A decision-maker enjoys surplus from his current action but faces the possibility of an irreversible catastrophe, an event that follows a non-homogeneous Poisson process with a rate that depends on the stock of past actions. Passed a tipping point, the probability of a disaster increases. Only the distribution of possible values of the tipping point is known. For such a context that entails irreversibility, uncertainty and limited information, the Precautionary Principle, viewed as a constitutional commitment to an action plan, has repeatedly been invoked to guide decision-making. Although the optimal feedback rule should a priori determine actions in terms of both the stock of past actions and the current beliefs on whether the tipping point has been passed or not, an incomplete Stock-Markov feedback rule that only depends on stock suffices to implement the optimum. In such a Stock-Markov Equilibrium, the decision-maker conjectures that future selves stick to the same Stock-Markov feedback rule in the future, and observes deviations by previous selves if any. When deviations are non-observable and future selves have no evidence on how beliefs should change, equilibrium actions remain too low and beliefs are sticky. A commitment to ban actions below the equilibrium Stock-Markov feedback rule with observable deviations prevents such opportunistic deviations and restores the optimal trajectory.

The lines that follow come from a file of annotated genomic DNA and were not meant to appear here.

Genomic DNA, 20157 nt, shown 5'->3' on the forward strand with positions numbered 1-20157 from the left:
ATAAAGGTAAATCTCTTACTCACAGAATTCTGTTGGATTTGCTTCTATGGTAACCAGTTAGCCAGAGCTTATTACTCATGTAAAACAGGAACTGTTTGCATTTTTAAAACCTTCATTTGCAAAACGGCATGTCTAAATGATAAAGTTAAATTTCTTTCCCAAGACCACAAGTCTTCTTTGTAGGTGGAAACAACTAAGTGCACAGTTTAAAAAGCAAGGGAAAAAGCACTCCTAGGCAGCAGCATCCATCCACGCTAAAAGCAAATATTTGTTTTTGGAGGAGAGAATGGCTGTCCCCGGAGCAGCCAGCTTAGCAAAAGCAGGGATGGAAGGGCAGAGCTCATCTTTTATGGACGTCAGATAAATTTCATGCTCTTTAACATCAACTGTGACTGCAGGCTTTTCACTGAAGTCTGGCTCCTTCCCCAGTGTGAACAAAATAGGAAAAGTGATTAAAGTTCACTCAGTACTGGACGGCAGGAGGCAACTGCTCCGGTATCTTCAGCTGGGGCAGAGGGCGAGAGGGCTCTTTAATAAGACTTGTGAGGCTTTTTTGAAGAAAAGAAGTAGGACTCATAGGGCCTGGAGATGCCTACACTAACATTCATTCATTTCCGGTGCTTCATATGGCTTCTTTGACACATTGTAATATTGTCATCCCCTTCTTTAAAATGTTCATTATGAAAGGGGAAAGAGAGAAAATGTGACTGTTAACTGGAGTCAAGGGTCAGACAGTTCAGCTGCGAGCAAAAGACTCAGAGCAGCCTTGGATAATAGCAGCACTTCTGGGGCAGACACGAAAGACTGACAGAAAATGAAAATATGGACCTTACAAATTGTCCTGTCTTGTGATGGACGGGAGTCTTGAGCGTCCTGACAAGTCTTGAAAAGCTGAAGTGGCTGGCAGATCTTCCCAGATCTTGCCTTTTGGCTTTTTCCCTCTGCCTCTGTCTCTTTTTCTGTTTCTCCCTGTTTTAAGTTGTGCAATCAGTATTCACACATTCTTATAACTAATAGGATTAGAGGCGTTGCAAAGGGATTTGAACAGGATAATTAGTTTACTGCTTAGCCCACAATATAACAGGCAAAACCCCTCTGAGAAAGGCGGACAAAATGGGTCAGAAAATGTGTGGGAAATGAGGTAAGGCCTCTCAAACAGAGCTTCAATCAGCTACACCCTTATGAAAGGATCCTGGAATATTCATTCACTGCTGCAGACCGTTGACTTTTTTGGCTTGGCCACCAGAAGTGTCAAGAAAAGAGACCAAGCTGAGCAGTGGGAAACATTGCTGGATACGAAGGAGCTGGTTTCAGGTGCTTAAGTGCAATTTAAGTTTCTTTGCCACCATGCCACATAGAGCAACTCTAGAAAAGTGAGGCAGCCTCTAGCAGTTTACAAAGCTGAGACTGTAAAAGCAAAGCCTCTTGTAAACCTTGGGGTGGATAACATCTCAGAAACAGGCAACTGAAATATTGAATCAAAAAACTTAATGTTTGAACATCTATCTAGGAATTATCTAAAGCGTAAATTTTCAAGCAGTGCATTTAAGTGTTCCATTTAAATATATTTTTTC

Precautionary Principle; Regulation; Environmental Risk; Tipping Point; Uncertainty;
- D83: Search • Learning • Information and Knowledge • Communication • Belief
- Q55: Technological Innovation
Louise Guillouet, and David Martimort, “Acting in the Darkness: Some Foundations for the Precautionary Principle”, TSE Working Paper, n. 23-1411, February 2023.
TSE Working Paper, n. 23-1411, February 2023